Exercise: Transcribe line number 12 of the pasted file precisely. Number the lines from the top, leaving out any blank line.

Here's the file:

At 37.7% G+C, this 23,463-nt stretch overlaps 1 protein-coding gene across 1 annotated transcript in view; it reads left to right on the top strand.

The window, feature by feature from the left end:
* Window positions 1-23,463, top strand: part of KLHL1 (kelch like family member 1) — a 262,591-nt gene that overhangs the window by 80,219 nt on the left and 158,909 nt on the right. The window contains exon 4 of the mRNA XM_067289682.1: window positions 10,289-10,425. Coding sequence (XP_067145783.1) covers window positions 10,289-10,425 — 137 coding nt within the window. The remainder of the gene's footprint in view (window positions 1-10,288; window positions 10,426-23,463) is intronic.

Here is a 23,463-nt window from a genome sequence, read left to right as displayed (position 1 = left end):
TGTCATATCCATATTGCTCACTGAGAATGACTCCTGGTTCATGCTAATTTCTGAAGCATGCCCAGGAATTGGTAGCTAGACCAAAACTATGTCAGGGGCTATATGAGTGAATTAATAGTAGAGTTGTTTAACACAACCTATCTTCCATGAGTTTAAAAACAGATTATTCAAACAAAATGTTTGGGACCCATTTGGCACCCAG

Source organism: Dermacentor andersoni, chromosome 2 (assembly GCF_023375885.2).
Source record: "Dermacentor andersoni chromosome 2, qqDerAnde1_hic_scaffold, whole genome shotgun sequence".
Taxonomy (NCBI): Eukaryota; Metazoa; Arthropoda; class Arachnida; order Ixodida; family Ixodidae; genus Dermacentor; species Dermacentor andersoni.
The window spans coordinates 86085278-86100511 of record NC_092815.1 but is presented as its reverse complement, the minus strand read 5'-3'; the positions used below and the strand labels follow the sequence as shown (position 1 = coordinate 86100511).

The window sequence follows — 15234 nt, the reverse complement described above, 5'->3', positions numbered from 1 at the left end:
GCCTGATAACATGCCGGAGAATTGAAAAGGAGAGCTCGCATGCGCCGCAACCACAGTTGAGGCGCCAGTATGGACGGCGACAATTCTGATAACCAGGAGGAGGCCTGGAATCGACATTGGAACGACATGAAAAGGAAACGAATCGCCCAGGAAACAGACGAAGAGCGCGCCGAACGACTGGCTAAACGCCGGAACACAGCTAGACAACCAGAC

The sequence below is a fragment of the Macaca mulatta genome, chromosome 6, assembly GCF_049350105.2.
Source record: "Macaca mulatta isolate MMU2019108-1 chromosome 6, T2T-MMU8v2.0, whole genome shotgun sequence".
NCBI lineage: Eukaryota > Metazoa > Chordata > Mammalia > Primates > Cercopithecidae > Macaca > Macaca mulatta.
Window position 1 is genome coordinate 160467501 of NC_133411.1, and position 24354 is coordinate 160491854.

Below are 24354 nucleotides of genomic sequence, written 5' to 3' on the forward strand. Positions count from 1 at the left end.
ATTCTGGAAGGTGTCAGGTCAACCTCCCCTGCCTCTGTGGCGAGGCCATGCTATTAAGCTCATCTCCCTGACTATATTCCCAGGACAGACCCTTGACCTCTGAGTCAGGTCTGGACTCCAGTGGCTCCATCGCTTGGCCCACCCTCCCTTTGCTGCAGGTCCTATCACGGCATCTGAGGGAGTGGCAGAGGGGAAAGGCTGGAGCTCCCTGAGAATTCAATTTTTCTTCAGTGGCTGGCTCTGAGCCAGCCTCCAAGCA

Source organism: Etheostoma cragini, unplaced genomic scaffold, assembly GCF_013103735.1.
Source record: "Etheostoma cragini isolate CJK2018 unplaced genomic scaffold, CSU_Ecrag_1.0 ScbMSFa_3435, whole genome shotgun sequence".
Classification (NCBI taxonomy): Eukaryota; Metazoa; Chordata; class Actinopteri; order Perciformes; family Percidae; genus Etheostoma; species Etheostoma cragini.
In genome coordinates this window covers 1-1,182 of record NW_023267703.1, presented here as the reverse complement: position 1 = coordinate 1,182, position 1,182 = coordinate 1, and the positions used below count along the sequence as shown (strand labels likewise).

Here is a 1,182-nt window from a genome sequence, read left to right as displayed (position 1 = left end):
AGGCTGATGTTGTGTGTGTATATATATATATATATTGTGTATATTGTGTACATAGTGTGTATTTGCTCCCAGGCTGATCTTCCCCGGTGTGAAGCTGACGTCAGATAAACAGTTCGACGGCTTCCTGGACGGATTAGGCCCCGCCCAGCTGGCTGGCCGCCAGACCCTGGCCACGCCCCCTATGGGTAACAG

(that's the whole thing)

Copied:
The sequence below is a fragment of the Macaca mulatta genome, chromosome 6, assembly GCF_049350105.2.